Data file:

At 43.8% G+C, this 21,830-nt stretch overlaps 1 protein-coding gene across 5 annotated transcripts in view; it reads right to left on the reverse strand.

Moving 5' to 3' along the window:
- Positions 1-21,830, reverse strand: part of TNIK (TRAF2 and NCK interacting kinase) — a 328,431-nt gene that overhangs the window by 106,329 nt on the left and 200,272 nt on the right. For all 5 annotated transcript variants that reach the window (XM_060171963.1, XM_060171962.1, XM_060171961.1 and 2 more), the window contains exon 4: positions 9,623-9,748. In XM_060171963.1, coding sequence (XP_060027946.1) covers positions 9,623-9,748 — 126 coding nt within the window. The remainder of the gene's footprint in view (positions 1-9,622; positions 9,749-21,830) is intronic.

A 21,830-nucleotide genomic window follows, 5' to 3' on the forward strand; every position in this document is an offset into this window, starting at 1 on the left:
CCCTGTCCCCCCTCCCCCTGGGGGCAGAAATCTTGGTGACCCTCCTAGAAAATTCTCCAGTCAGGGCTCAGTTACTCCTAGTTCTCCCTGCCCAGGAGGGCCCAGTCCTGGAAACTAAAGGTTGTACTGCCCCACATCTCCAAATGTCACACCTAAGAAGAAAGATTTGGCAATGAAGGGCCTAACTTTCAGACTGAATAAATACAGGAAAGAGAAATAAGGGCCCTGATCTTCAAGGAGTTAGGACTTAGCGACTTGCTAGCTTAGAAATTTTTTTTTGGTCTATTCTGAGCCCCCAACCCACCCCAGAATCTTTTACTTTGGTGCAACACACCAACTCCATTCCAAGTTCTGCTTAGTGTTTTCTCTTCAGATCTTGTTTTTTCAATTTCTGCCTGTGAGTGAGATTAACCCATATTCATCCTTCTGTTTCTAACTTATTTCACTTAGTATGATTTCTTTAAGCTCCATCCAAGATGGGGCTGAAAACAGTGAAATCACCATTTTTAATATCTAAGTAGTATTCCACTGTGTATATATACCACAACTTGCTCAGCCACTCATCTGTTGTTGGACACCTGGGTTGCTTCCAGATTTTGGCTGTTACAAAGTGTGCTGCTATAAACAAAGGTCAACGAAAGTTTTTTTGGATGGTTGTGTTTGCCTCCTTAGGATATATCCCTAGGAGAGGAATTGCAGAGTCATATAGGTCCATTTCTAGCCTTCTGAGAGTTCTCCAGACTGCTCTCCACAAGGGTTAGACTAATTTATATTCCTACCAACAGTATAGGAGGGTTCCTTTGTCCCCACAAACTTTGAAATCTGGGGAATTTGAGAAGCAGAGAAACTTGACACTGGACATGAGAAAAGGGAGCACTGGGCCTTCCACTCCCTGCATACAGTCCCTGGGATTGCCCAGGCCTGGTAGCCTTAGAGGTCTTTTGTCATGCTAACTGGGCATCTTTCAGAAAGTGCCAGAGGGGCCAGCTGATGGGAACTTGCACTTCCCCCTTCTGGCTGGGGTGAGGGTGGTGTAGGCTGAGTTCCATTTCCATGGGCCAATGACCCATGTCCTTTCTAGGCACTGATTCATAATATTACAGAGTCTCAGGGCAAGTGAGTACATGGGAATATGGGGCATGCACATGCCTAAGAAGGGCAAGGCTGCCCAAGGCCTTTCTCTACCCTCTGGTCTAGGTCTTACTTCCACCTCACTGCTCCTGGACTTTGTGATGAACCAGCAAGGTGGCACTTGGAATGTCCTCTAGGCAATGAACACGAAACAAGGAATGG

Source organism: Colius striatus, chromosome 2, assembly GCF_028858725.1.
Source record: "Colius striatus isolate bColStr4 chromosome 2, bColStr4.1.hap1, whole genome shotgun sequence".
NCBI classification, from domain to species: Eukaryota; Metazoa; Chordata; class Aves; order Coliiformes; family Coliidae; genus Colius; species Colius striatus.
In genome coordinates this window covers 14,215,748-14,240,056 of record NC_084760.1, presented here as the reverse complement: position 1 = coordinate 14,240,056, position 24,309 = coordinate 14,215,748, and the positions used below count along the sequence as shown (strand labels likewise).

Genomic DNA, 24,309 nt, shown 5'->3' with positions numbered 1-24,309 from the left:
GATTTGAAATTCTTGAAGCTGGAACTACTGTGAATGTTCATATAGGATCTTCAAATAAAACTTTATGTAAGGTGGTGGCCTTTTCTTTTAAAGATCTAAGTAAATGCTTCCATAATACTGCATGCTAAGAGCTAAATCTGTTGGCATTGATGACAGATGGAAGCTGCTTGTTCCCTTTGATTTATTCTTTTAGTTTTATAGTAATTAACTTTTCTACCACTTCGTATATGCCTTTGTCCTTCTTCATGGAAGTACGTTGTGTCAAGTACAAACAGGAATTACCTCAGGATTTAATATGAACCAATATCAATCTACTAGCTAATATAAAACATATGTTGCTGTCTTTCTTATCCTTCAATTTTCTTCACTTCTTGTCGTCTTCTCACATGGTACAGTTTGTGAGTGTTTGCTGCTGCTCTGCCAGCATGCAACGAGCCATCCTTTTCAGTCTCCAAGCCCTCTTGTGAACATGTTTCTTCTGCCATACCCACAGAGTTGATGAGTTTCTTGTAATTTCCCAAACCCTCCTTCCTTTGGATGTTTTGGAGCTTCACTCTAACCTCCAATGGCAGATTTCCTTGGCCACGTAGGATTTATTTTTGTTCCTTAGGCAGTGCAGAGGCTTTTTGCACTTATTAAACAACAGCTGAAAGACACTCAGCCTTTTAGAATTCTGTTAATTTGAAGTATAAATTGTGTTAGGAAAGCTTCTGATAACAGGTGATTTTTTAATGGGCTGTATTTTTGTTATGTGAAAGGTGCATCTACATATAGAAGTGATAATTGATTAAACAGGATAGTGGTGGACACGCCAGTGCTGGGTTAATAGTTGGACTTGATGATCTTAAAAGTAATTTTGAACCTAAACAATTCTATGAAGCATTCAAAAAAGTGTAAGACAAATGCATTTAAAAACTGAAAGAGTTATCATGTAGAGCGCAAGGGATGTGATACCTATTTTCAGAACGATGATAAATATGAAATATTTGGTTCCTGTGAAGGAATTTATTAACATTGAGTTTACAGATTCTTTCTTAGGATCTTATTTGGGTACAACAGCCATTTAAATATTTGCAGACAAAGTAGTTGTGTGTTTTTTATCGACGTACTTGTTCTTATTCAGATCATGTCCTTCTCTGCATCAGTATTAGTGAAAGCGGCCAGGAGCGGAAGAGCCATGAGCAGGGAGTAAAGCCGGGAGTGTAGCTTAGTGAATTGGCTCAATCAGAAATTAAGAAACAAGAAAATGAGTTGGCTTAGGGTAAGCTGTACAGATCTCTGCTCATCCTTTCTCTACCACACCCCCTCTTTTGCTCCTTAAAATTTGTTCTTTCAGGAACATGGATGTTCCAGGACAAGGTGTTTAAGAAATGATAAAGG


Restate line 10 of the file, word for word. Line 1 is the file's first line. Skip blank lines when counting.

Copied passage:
Genomic DNA, 24,309 nt, shown 5'->3' with positions numbered 1-24,309 from the left: